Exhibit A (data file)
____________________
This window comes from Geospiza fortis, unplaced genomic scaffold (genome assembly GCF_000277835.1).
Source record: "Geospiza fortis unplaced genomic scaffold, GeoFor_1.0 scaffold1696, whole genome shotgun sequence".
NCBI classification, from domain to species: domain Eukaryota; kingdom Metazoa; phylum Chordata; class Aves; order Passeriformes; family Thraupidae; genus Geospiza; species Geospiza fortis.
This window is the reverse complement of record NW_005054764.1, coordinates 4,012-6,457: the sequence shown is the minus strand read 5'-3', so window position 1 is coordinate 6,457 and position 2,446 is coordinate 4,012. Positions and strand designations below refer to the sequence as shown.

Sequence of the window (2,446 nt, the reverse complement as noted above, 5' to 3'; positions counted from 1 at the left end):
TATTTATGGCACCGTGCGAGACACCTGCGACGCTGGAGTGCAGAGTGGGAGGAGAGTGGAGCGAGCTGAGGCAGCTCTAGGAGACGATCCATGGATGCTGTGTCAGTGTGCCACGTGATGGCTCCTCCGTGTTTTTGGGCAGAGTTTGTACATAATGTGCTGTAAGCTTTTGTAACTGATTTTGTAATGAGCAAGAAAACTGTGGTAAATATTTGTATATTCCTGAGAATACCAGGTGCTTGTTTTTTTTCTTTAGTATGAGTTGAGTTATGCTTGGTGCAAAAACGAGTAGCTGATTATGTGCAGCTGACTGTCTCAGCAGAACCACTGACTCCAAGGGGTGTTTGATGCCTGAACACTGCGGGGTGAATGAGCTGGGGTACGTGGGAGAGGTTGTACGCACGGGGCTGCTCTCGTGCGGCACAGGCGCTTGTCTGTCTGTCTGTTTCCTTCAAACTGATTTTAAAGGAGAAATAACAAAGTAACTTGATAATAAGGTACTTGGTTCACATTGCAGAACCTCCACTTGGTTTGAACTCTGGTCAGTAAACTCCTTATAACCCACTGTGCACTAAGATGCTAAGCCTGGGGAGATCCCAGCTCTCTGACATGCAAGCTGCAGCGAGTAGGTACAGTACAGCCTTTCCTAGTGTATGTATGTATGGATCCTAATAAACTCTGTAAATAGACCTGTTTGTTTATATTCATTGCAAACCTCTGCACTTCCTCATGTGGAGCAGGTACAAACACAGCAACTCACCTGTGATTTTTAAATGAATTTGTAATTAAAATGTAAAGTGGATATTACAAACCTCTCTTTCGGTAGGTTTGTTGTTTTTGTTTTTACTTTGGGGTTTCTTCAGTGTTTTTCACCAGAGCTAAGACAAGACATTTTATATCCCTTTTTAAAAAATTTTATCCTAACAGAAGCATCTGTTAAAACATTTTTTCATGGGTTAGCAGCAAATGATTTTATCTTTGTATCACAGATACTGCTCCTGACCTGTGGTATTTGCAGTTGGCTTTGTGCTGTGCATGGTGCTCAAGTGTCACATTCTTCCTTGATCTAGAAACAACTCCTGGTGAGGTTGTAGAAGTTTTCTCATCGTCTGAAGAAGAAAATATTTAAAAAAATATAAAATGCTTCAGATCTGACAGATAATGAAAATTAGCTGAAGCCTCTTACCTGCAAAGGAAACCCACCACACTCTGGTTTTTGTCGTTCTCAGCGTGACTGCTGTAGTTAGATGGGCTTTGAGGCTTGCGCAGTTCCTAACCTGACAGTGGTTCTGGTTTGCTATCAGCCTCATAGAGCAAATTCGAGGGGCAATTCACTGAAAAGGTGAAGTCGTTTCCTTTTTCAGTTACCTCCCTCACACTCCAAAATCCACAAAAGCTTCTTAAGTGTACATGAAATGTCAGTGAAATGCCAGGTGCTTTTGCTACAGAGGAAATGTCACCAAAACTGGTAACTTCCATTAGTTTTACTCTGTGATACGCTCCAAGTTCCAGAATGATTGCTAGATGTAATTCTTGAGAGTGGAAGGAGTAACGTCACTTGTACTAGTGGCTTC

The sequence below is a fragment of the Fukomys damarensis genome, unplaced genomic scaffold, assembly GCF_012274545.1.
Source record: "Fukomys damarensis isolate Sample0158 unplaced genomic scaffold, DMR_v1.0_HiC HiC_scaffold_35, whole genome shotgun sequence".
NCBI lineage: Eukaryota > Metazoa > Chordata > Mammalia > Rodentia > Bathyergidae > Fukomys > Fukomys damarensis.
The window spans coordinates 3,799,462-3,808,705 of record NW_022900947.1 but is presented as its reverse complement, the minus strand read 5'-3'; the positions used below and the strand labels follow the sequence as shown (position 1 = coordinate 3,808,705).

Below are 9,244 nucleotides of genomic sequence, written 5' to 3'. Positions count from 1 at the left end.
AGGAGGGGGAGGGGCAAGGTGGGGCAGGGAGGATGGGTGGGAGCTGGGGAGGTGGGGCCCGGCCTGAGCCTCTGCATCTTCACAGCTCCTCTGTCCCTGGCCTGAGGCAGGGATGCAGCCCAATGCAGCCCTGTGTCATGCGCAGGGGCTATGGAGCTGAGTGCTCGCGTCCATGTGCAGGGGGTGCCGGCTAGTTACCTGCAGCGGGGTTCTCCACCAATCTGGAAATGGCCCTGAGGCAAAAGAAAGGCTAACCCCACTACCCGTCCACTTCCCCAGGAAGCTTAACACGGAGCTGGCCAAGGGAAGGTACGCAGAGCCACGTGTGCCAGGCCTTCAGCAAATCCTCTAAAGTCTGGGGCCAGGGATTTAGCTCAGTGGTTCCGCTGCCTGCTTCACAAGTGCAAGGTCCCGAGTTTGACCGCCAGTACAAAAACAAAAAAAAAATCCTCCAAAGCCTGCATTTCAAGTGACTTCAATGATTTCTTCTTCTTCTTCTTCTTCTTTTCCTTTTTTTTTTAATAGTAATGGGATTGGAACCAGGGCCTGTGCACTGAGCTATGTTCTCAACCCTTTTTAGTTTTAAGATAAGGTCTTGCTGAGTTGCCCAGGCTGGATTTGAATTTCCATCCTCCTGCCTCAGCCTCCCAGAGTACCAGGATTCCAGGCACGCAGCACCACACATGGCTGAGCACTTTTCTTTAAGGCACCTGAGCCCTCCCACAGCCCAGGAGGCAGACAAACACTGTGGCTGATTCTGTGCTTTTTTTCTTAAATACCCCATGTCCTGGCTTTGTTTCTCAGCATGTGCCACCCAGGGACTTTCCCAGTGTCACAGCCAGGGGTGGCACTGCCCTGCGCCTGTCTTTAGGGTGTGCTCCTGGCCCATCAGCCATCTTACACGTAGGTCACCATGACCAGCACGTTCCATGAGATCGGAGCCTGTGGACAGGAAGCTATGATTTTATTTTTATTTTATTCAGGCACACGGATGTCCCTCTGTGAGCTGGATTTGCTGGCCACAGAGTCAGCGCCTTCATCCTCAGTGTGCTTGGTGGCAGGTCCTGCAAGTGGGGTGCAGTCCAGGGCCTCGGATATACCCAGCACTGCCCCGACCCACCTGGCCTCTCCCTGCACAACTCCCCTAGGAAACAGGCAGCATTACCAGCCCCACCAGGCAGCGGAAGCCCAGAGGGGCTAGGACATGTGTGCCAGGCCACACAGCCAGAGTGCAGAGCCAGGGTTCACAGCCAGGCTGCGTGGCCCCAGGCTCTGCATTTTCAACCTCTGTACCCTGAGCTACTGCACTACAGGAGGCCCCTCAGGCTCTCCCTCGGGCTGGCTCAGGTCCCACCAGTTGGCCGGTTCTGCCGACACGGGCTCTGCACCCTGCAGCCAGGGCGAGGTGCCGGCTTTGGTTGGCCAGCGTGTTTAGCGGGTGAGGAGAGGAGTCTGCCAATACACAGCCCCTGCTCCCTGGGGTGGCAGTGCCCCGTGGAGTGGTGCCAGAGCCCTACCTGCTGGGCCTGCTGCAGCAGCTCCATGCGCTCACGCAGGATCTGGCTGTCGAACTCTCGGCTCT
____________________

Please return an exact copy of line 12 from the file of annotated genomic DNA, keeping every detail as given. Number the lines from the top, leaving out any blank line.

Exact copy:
AGGAGGGGGAGGGGCAAGGTGGGGCAGGGAGGATGGGTGGGAGCTGGGGAGGTGGGGCCCGGCCTGAGCCTCTGCATCTTCACAGCTCCTCTGTCCCTGGCCTGAGGCAGGGATGCAGCCCAATGCAGCCCTGTGTCATGCGCAGGGGCTATGGAGCTGAGTGCTCGCGTCCATGTGCAGGGGGTGCCGGCTAGTTACCTGCAGCGGGGTTCTCCACCAATCTGGAAATGGCCCTGAGGCAAAAGAAAGGCTAACCCCACTACCCGTCCACTTCCCCAGGAAGCTTAACACGGAGCTGGCCAAGGGAAGGTACGCAGAGCCACGTGTGCCAGGCCTTCAGCAAATCCTCTAAAGTCTGGGGCCAGGGATTTAGCTCAGTGGTTCCGCTGCCTGCTTCACAAGTGCAAGGTCCCGAGTTTGACCGCCAGTACAAAAACAAAAAAAAAATCCTCCAAAGCCTGCATTTCAAGTGACTTCAATGATTTCTTCTTCTTCTTCTTCTTCTTTTCCTTTTTTTTTTAATAGTAATGGGATTGGAACCAGGGCCTGTGCACTGAGCTATGTTCTCAACCCTTTTTAGTTTTAAGATAAGGTCTTGCTGAGTTGCCCAGGCTGGATTTGAATTTCCATCCTCCTGCCTCAGCCTCCCAGAGTACCAGGATTCCAGGCACGCAGCACCACACATGGCTGAGCACTTTTCTTTAAGGCACCTGAGCCCTCCCACAGCCCAGGAGGCAGACAAACACTGTGGCTGATTCTGTGCTTTTTTTCTTAAATACCCCATGTCCTGGCTTTGTTTCTCAGCATGTGCCACCCAGGGACTTTCCCAGTGTCACAGCCAGGGGTGGCACTGCCCTGCGCCTGTCTTTAGGGTGTGCTCCTGGCCCATCAGCCATCTTACACGTAGGTCACCATGACCAGCACGTTCCATGAGATCGGAGCCTGTGGACAGGAAGCTATGATTTTATTTTTATTTTATTCAGGCACACGGATGTCCCTCTGTGAGCTGGATTTGCTGGCCACAGAGTCAGCGCCTTCATCCTCAGTGTGCTTGGTGGCAGGTCCTGCAAGTGGGGTGCAGTCCAGGGCCTCGGATATACCCAGCACTGCCCCGACCCACCTGGCCTCTCCCTGCACAACTCCCCTAGGAAACAGGCAGCATTACCAGCCCCACCAGGCAGCGGAAGCCCAGAGGGGCTAGGACATGTGTGCCAGGCCACACAGCCAGAGTGCAGAGCCAGGGTTCACAGCCAGGCTGCGTGGCCCCAGGCTCTGCATTTTCAACCTCTGTACCCTGAGCTACTGCACTACAGGAGGCCCCTCAGGCTCTCCCTCGGGCTGGCTCAGGTCCCACCAGTTGGCCGGTTCTGCCGACACGGGCTCTGCACCCTGCAGCCAGGGCGAGGTGCCGGCTTTGGTTGGCCAGCGTGTTTAGCGGGTGAGGAGAGGAGTCTGCCAATACACAGCCCCTGCTCCCTGGGGTGGCAGTGCCCCGTGGAGTGGTGCCAGAGCCCTACCTGCTGGGCCTGCTGCAGCAGCTCCATGCGCTCACGCAGGATCTGGCTGTCGAACTCTCGGCTCT